Though it will be 80 years Saturday since the crash that took the lives of his father and sister, the memories of that day have not faded for Werner Doehner.
Doehner, now 88, was just eight years old when he and his parents, brother and sister boarded the ill-fated Hindenburg on their way home from a vacation in Germany, he told the Associated Press in a rare telephone interview from this home in Parachute, Colorado this week.
But, as the Hindenburg approached the Lakehurst Naval Air Station on May 6, 1937, flames began to flicker on top of the ship, quickly fueled into an inferno by the hydrogen that kept the 804-foot-long German passenger airship aloft. The front of the vessel pitched up and the back section pitched down.
“Suddenly the air was on fire,” Doehner told the AP.
The Doehners had gathered with other passengers in the portside dining room to watch the landing maneuver through the big observation windows, according to the blog Faces of the Hindenburg. As the ship approached the mooring mast and dropped its landing ropes, Werner’s father went downstairs to their cabin on B-deck to get another roll of film for his movie camera. They never saw him again. Werner, his mother and his brother and sister were sitting at a table near a window.
“[M]y mother took my brother and threw him out,” Doehner, the only person left of the 62 passengers and crew who survived the fire that killed his father, sister and 34 others 80 years ago Saturday, told the AP. “She grabbed me and fell back and then threw me out. She tried to get my sister, but she was too heavy, and my mother decided to get out by the time the zeppelin was nearly on the ground.”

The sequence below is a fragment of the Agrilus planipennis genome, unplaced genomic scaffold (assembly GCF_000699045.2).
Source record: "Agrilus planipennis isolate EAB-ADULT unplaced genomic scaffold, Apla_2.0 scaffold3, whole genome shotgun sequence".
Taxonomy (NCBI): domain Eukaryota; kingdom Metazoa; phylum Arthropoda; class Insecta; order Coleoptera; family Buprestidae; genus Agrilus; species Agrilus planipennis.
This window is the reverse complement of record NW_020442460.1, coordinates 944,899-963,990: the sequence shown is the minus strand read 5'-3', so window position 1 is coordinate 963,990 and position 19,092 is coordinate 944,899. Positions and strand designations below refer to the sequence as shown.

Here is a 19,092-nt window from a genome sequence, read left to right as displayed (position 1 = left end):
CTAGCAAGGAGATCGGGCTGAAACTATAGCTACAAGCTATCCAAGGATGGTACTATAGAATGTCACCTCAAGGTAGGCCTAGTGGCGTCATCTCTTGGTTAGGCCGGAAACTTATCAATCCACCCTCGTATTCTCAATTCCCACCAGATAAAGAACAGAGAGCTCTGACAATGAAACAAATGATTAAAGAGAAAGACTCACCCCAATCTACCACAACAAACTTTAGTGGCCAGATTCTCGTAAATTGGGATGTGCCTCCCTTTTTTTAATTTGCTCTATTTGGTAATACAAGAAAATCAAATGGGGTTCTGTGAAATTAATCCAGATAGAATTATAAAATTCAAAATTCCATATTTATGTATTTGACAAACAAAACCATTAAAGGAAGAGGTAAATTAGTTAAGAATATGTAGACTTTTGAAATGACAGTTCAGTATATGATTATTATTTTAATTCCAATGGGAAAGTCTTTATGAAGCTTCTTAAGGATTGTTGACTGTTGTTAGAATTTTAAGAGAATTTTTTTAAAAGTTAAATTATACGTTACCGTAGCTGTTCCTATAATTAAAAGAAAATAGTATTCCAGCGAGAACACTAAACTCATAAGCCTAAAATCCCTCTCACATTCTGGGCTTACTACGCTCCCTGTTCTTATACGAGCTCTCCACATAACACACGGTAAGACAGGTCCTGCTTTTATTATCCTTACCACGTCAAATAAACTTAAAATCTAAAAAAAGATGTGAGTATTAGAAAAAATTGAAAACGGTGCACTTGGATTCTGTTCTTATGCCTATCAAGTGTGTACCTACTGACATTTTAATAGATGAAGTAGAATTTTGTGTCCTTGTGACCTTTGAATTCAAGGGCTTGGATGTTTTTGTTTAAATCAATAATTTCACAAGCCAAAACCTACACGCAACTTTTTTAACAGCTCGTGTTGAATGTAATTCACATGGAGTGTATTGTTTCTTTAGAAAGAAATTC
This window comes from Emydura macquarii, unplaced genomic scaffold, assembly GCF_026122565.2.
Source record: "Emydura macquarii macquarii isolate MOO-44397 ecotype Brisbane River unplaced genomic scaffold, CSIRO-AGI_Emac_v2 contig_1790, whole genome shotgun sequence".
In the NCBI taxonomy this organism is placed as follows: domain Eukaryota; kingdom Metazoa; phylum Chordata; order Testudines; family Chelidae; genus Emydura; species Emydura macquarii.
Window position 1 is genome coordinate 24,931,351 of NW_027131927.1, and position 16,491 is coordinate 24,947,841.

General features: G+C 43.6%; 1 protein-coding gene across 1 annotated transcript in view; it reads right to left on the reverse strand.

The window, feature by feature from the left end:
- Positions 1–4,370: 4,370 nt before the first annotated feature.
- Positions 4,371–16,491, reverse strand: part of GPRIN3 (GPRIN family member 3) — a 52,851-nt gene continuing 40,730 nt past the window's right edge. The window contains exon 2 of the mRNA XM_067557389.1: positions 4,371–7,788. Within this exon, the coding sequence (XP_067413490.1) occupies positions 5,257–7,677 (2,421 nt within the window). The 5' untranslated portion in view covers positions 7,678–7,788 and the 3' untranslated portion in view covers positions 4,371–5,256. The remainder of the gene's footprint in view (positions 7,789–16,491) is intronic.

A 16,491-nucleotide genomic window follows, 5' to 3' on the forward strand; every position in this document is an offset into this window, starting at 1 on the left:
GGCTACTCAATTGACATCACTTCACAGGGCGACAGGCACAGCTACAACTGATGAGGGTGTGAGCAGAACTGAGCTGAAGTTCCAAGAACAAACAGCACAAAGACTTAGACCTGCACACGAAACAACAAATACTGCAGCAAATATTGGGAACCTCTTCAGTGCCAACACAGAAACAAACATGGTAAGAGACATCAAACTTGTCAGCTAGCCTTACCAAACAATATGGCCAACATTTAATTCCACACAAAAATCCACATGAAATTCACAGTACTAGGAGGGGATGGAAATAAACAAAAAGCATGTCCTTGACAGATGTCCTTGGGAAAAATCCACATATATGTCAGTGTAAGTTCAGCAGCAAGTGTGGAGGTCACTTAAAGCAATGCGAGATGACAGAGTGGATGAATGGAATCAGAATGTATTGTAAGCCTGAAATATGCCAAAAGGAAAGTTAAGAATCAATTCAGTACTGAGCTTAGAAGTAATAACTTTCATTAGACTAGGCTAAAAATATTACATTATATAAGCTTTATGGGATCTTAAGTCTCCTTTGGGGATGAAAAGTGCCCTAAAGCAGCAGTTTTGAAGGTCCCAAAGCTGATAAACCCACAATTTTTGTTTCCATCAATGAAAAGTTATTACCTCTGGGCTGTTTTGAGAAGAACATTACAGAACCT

His mother had broken her hip.
“I remember lying on the ground, and my brother told me to get up and to get out of there,” he said.
Their mother joined them and asked a steward to get her daughter, whom he carried out of the burning wreckage.
A bus took the survivors to an infirmary, where, Doehner said, a nurse gave him a needle to burst his blisters.
From there, the family was taken to Point Pleasant Hospital. Doehner had burns to his face, both hands and down his right leg from the knee, according to the AP.. His mother had burns to her face, both legs and both hands. His brother had several burns on his face and right hand. His sister died early in the morning.
Werner stayed in the hospital for three months before going to a hospital in New York City in August for skin grafts and was discharged in January. Doehner’s family had planned to travel on the airship to Lakehurst, New Jersey then fly to Newark and board a train in nearby New York City to take them home to Mexico City, where Doehner’s father was a pharmaceutical representative. Instead, when what was left of the family returned to Mexico City, they held funerals for Doehner’s father and sister.
Interest in the disaster is as strong as ever. A ceremony commemorating the disaster will take place at the crash site Saturday night, Carl Jablonski, president of the Navy Lakehurst Historical Society, told the AP.
“The internet and social media has exposed and attracted the interest of a younger generation,” he said.
Doehner understands why.
The Hindenburg, Doehner said, is “something you don’t forget.”